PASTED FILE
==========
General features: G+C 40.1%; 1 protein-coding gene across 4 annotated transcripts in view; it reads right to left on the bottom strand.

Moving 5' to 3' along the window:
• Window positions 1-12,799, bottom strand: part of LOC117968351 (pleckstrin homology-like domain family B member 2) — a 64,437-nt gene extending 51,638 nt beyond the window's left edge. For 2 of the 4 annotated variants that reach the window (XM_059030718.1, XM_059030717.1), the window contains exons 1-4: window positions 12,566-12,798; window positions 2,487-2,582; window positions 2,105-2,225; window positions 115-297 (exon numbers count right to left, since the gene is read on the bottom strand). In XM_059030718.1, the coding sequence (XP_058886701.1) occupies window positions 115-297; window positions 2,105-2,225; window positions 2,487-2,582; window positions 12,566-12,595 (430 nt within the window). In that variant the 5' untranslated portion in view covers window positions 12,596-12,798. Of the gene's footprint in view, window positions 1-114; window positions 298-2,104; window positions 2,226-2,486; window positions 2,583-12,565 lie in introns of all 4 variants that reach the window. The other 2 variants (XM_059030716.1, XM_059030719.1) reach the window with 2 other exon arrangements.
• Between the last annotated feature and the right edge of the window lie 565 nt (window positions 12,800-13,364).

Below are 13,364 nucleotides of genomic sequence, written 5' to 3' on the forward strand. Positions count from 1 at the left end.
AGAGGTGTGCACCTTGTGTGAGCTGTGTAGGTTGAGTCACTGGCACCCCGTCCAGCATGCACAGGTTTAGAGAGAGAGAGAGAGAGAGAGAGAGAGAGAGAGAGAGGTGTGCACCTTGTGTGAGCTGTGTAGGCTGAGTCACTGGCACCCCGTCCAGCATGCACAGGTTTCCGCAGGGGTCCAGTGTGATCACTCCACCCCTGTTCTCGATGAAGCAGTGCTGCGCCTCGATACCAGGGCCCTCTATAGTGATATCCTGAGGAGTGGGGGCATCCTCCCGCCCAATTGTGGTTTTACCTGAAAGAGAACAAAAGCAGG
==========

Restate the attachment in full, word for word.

General features: G+C 40.1%; 1 protein-coding gene across 4 annotated transcripts in view; it reads right to left on the bottom strand.

Moving 5' to 3' along the window:
• Window positions 1-12,799, bottom strand: part of LOC117968351 (pleckstrin homology-like domain family B member 2) — a 64,437-nt gene extending 51,638 nt beyond the window's left edge. For 2 of the 4 annotated variants that reach the window (XM_059030718.1, XM_059030717.1), the window contains exons 1-4: window positions 12,566-12,798; window positions 2,487-2,582; window positions 2,105-2,225; window positions 115-297 (exon numbers count right to left, since the gene is read on the bottom strand). In XM_059030718.1, the coding sequence (XP_058886701.1) occupies window positions 115-297; window positions 2,105-2,225; window positions 2,487-2,582; window positions 12,566-12,595 (430 nt within the window). In that variant the 5' untranslated portion in view covers window positions 12,596-12,798. Of the gene's footprint in view, window positions 1-114; window positions 298-2,104; window positions 2,226-2,486; window positions 2,583-12,565 lie in introns of all 4 variants that reach the window. The other 2 variants (XM_059030716.1, XM_059030719.1) reach the window with 2 other exon arrangements.
• Between the last annotated feature and the right edge of the window lie 565 nt (window positions 12,800-13,364).

Below are 13,364 nucleotides of genomic sequence, written 5' to 3' on the forward strand. Positions count from 1 at the left end.
AGAGGTGTGCACCTTGTGTGAGCTGTGTAGGTTGAGTCACTGGCACCCCGTCCAGCATGCACAGGTTTAGAGAGAGAGAGAGAGAGAGAGAGAGAGAGAGAGAGAGGTGTGCACCTTGTGTGAGCTGTGTAGGCTGAGTCACTGGCACCCCGTCCAGCATGCACAGGTTTCCGCAGGGGTCCAGTGTGATCACTCCACCCCTGTTCTCGATGAAGCAGTGCTGCGCCTCGATACCAGGGCCCTCTATAGTGATATCCTGAGGAGTGGGGGCATCCTCCCGCCCAATTGTGGTTTTACCTGAAAGAGAACAAAAGCAGG